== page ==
All I am hoping for is that Dan manages to get another ticket to the Caius Super Formal Hall on Thursday evening, because that would actually give me something to look forward to. I suppose I do have the T.O.D.S. meeting to look forward to on Thursday after my supervision. T.O.D.S. is a society a few of my friends and I formed. It is the Tea Or Death Society and our main aim is to consume every type of tea which we can get our hands on in the local tea emporium. We have other aims, but this is by far the principal aim.

Pleasepleasepleaseplease let Dan get another ticket to the Formal. This is basically what is getting me through my week. On Friday, I have to go back to Brighton AGAIN, for our school Prizegiving ceremony. I got the music prize which I am hoping beyond hope is moneys, but I have a sneaking suspicion it is book tokens. Which wouldn't go amiss, but aren't as good as CASH! haha!

It will be really nice to see some of my friends again, but I am not really looking forward to certain members of staff going "I always knew you could do it" and expecting me to tactically forget that they told me not to even bother applying to Cambridge at all... Such is the hypocrisy of the world. I bought a University scarf today, even though this week is going to be bloody expensive.

This has been a somewhat depressing post, but there is this thing at Cambridge (I think that those at the Other Place have it too) called "5th Week Blues" which I and all of my friends seem to be experiencing at the moment. To combat our misery, we murdered a piece of toast, and drowned it in washing up liquid, before leaving it on the kitchen floor like vandals. Because that was a really good use of our time. As is this...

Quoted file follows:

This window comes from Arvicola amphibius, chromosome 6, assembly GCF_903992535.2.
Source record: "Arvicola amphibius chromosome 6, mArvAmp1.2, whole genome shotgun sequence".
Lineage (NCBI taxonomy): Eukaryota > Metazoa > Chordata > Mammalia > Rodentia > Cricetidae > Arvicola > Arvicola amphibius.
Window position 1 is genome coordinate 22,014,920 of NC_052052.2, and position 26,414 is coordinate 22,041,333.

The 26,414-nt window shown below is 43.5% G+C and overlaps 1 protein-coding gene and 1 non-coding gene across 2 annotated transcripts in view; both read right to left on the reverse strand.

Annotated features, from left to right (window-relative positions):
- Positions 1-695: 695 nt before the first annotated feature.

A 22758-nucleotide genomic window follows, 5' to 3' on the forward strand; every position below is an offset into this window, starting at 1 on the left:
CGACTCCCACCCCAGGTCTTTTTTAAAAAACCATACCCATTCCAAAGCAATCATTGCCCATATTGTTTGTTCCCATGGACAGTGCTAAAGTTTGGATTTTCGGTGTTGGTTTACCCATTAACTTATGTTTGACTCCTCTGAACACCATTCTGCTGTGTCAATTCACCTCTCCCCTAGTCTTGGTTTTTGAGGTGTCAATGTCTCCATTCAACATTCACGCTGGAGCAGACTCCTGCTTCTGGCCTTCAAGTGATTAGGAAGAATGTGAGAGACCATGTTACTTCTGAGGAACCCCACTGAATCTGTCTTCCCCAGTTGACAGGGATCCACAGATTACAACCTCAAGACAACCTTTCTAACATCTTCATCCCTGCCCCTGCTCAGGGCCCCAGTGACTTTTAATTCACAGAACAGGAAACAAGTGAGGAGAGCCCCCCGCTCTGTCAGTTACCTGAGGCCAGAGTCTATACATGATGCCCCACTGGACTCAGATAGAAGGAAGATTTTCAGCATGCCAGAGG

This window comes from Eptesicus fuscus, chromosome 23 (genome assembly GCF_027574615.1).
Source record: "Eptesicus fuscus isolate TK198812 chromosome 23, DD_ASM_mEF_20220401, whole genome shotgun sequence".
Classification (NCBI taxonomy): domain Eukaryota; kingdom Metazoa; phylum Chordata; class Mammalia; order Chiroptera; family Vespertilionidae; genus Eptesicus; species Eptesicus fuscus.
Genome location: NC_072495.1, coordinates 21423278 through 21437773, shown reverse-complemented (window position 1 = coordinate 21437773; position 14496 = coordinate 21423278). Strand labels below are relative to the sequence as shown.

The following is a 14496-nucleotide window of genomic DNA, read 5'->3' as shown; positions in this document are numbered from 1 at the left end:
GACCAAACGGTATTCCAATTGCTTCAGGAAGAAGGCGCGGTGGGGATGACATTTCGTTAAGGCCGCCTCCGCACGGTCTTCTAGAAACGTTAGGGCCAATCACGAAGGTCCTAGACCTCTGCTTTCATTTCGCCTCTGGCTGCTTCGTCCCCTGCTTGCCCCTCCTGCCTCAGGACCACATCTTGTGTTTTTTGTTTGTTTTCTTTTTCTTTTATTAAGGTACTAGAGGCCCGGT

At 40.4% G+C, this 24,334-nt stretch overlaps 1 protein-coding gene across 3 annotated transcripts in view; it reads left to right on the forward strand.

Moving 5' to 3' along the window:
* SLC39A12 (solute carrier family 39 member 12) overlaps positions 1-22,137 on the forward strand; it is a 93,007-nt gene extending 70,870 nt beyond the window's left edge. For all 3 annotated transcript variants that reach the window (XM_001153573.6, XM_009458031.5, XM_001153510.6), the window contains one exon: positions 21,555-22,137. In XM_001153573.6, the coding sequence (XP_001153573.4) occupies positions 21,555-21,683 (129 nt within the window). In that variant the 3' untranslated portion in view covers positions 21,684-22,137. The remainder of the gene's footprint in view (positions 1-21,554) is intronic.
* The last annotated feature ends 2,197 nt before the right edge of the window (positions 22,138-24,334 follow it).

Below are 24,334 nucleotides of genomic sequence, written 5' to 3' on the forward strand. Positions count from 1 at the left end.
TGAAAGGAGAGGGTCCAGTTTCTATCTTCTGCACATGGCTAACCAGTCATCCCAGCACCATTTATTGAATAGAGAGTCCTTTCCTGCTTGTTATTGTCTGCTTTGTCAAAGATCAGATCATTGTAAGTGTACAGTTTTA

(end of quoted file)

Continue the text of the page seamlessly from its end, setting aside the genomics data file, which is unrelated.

Don't get me wrong. I am having a fantastic time here.

This week just passed has been one of the best weeks ever. The election of Barack Obama was amazing. We all partied all night long at the Union, and when Obama's election was announced, the place just ERUPTED in this Bacchic, ecstatic, euphoria, people kissing, embracing, cheering, laughing, waking the sleeping few to tell them the news... I will remember that night forever. And I have met Dan...

I have never felt so at home before. I have met some amazing, wonderful, beautiful, intelligent, hilarious, likeminded people. I truly believe that I am at home here. But right now, I feel like death.

I think that the only thing is to go to bed. And post a much more optimistic post at the weekend, when this hellish week is over. Because inevitably, whatever happens this week, there will (hopefully) be another week after it.